WRITING: Short Film (Concept Stage)

I never saw short films as a legitimate option for me, writing-wise. I’m a television writer at heart; I like my stories to never end, not end before they have a chance to begin. And yet, I find something fascinating about the idea of condensing a ton of feeling into less than ten pages. Plus, directors looking to build a reputation are always looking for reel pieces, which are great portfolio pieces for writers, too. So, I got used to the idea… and now I’m pretty fond of it.

How do I go about it?

(Note: The below is largely based on dramatic short films. If you have a comedy… as long as people laughs, there aren’t really rules. And if they don’t, no advice will really help beyond ‘make it funnier’… and I’m not the person to tell you how to do that.)

My preference is bottle scenes: a scene of 2-3 people in a room having a conversation, often where years’ worth of relationships are merely implied and the tension is already high. “Six Years After” is definitely one of these: two people with a heavy history, finally having a conversation they’ve both thought about for a very long time. I got pretty experienced at these, as they are the bread and butter of university courses like mine: you write a bottle scene and film it, allowing instructors to judge each member of the crew on what they know and rotate everyone over the course of the semester. My first-ever filmed script, “The Interview”, was one of these: a job applicant comes in to interview for a job, only for the hiring manager to use the opportunity to ask a never-ending series of offensive questions to drive him away. “Rubble” was also one of these. In fact, most of my classmates’ films were of this breed; 90% of them were ‘bad date’ stories, often where a homemade meal goes horribly wrong.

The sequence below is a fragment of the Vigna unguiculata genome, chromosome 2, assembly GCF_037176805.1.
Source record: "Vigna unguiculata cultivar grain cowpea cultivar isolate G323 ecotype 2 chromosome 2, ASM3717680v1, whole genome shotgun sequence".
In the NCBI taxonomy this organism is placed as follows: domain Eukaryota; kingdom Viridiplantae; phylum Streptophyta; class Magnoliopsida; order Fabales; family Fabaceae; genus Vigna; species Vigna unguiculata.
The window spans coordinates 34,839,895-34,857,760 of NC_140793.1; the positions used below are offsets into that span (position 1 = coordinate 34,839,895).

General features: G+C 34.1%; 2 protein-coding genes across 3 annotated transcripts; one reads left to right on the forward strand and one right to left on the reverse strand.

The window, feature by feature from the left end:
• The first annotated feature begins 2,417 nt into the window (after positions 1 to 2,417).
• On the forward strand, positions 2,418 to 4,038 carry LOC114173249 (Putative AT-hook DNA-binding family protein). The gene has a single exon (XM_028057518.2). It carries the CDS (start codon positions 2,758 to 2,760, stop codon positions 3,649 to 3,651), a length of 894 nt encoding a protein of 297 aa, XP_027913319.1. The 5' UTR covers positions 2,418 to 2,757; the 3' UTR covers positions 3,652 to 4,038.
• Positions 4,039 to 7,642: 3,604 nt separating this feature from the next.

Sometimes they can be more ambitious. Those ones are tough because of the limited page count. In a short film, just like in a short story, scaling down the page count means every detail is of huge relative importance. A quiet beat that might feel throwaway in a film can be a crucial, everything changes moment in a short film. A character detail can explain the backstory of an entire character. Small things, in short films, matter. I’m currently writing a short film that is this ambitious, and one of the toughest parts of it is managing the exposition and character development in such a small space. In the span of ten pages or less, characters experience an entire emotional arc, which requires a keen sense of their development and an ability to say a lot with a few words.

When coming up with a short film concept, it’s hard to find the budget to wow the audience with visuals, and not much time to explore complicated ideas, so in my experience it’s good to find interesting character relationships. Two characters who aren’t comfortable with one another, who come into conflict. You want to think of dramatic conversations you’ve had, and what made them so; and uncomfortable dialogues you’ve been forced to witness from a third-party perspective. You want to think about unusual situations, or familiar ones with an odd spin. Stories where a whole film’s worth of story has already occurred, where we’re just seeing the climax.

Have you written much in the genre? Any tips?

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